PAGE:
This program is rather stupid but a thing I had the idea of doing for some time. It uses Markov probabilities on sentences to generate "pseudo-swedish", which is sort of Claude Shannons entropy theory for written language run backwards.
On each word you calculate the probability that any letter will follow any other letter. E.g. the probability that a "b" will succeed an "a" for all letters in the alphabet. This probability is converted to a distribution curve, i.e. each discrete letter following another letter is assigned an interval in the real axis between 0..1. As "space" is regarded a letter, beginnings and ends of words will also be included in this probability distribution.
When you have this distribution curve, you may randomize numbers in the interval 0..1 and pick the letter corresponding to that interval on the distribution curve. This way a random number generator may generate a sequence of letters, which may in turn be split at the "space" characters to form words.
On top of this I have put a "filter", which will apply some basic Swedish syntax checks, e.g. triple consonants are forbidden in Swedish, but may be generated by the random character generator. The most clever part of this is a check for beginnings of words, which are rather strict, and valid beginnings are also scanned from the input text. Thus:
Step 1: INPUT TEXT -> MARKOV PROBABILITIES -> DISTRIBUTION
Step 2: RANDOM NUMBERS -> DISTRIBUTION -> RANDOM WORDS -> FILTER -> FILTERED RANDOM TEXTå>
Run it with "java Pseudo <infile> <number of words>", e.g. "java fat_novel.txt 100" to generate 100 words based on the novel fat_novel.txt. You can get a Swedish novel at project Runeberg.
I have found that the program generates a lot of invalid words but also many remarkably familiar. Some are valid Swedish words, others obviously invalid, and others are not Swedish words, but could obviously have been so. (Which is sort of fun.)
Using John Wahlborgs antology Guldregn och syrén as input, the following words were generated (valid Swedish words removed, bad words sorted out using my feeling for the Swedish language):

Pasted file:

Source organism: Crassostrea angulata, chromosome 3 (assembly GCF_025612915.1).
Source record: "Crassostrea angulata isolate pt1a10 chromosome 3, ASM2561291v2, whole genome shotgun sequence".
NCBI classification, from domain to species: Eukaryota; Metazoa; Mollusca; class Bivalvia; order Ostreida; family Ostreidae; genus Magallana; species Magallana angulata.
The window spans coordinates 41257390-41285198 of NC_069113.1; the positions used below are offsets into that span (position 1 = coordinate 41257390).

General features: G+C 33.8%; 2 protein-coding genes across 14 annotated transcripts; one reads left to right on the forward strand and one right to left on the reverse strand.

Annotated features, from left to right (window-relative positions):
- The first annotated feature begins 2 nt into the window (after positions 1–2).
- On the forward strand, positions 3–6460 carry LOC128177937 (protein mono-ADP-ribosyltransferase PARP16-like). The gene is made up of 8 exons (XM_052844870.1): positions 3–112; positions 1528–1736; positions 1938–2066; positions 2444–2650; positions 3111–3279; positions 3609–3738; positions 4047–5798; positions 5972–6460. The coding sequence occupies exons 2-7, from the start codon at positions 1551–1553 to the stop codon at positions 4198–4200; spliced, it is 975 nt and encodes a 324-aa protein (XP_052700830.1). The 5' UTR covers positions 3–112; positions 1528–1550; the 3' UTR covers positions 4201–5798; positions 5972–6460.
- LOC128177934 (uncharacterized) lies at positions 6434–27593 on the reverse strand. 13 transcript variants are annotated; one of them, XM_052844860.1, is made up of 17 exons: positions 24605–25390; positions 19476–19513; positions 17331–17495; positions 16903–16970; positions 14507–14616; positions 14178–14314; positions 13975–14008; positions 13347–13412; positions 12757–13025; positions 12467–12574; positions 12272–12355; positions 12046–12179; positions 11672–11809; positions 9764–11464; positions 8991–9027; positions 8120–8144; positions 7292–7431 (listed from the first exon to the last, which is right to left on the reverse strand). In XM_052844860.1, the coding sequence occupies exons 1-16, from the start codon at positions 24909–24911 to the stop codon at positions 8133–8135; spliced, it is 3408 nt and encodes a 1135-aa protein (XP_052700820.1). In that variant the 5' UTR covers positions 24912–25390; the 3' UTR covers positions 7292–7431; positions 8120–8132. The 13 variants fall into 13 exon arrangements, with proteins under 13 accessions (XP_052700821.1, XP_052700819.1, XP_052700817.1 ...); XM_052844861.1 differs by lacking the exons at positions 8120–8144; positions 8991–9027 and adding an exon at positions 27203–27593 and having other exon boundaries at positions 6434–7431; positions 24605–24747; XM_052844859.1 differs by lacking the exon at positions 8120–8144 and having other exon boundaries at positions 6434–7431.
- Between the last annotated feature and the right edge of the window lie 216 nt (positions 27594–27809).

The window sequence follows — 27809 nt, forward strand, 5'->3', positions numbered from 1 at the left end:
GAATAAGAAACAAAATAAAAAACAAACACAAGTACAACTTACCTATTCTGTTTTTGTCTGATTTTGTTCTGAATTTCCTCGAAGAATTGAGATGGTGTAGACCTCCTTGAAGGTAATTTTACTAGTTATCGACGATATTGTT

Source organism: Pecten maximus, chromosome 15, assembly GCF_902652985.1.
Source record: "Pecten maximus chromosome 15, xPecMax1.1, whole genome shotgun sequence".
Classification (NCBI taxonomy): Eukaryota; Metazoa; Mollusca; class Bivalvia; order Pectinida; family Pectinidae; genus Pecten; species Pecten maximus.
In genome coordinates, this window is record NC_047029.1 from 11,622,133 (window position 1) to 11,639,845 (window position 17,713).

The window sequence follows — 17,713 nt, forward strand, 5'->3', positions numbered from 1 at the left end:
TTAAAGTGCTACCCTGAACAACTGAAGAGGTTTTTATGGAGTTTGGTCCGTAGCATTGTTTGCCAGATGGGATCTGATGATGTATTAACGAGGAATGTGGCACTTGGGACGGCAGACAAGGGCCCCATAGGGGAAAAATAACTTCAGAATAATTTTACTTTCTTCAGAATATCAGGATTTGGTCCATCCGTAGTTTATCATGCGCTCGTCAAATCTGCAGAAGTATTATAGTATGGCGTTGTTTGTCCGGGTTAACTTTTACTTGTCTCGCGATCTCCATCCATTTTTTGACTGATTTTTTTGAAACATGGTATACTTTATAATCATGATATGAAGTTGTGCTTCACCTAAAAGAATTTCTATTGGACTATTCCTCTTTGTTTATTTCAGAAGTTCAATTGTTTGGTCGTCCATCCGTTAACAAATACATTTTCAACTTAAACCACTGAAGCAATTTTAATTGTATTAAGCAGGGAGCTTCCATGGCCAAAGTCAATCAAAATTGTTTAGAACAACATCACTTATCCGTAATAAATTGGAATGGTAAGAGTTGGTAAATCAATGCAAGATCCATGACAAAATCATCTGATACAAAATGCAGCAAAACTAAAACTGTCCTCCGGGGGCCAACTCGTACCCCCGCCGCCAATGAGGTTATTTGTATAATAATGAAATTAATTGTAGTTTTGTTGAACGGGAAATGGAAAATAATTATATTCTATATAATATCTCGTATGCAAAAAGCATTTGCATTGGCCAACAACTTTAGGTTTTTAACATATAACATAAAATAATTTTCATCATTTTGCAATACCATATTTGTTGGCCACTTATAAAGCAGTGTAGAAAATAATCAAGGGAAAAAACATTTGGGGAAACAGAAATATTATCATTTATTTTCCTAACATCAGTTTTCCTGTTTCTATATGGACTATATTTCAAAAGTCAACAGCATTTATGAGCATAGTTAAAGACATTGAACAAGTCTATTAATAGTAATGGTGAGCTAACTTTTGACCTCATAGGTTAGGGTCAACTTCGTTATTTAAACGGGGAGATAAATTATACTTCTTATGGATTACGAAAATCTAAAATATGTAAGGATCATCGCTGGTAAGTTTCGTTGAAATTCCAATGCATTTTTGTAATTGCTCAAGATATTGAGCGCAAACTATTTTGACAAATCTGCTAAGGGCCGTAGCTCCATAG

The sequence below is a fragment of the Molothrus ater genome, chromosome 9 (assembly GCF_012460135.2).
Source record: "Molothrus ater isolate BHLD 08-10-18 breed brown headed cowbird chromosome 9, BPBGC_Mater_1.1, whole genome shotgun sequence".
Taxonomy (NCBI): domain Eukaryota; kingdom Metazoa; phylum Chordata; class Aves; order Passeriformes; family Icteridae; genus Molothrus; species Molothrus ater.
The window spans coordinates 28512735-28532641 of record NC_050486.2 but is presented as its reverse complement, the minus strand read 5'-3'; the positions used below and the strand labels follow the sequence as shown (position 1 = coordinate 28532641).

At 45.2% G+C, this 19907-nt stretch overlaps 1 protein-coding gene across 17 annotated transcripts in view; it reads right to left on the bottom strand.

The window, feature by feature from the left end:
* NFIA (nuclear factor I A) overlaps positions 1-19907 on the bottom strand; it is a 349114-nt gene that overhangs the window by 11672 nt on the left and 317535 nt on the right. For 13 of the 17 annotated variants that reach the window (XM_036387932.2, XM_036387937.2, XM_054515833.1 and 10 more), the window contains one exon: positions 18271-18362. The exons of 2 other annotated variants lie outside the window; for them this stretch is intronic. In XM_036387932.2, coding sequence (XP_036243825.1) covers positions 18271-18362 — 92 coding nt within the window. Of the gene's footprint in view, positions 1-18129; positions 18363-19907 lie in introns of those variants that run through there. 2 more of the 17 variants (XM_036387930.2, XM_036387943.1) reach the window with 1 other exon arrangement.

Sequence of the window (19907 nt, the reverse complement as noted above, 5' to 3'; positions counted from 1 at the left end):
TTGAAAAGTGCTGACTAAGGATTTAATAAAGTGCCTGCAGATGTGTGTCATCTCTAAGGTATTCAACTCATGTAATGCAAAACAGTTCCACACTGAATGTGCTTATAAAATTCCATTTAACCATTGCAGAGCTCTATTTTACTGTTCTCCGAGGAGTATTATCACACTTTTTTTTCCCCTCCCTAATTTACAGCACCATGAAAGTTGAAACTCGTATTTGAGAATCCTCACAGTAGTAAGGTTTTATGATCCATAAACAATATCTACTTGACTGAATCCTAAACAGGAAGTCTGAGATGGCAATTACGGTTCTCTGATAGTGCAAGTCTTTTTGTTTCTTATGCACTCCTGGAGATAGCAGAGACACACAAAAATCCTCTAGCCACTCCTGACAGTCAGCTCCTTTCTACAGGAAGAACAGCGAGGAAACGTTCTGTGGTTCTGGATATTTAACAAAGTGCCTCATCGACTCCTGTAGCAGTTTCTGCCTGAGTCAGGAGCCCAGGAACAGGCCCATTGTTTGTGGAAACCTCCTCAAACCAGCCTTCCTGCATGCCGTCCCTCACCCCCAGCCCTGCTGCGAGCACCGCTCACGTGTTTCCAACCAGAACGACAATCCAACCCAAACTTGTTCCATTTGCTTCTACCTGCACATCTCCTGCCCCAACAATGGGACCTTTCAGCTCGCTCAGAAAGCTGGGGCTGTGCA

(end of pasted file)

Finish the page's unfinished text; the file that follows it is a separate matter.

And so on, ad nauseam. When looking at the words I thought that the ones I didn't know looked much like latin or ancient nordic, which happens to be what Swedish is probably made up from, basically. But that was just a feeling I had.
I presume you could do the same thing using n-dimensional vector representations of swedish words (where n is the number of letters in the alphabet), and some criterion for drawing n-dimensional graphs and defining a valid n-dimensional space for "Swedish", and see if a randomly generated n-dimensional vector will fit in this space or not.
Perhaps you could create a program which does probabilities not as Markov chains (which is actually rather lame) but as more complex probabilities, where the probability of the next letter being dependent on the n previous and following letters, inluding beginning and termination whitespace. Maybe that is what the above idea would actually do.
A true linguist would never do things this way. He would instead (probably) use fonemics to combine sound elements (which the language is believed to reflect) i.e. phonems, according to their distribution in the language and phonem->phonem probabilities (in the Markov case). The phonems can then be translated to actual words using low-level grammar which maps a phonem representation to the corresponding character sequence, and also has rules for how the words are formed when these are concatenated. (As these words are rid of semantics, they can never be used to generate whole sentences however.)
If you want to generate sentences rather than words, that is a whole different story, but of course you can do the same Markov thing on words. However there exist high-level grammar rules on that level which should be applied, and which are much more intricate. For an itroduction to this entirely different subject, please read Chomskys Syntactic Structures.
(These are left as an exercise for the happy programmer.)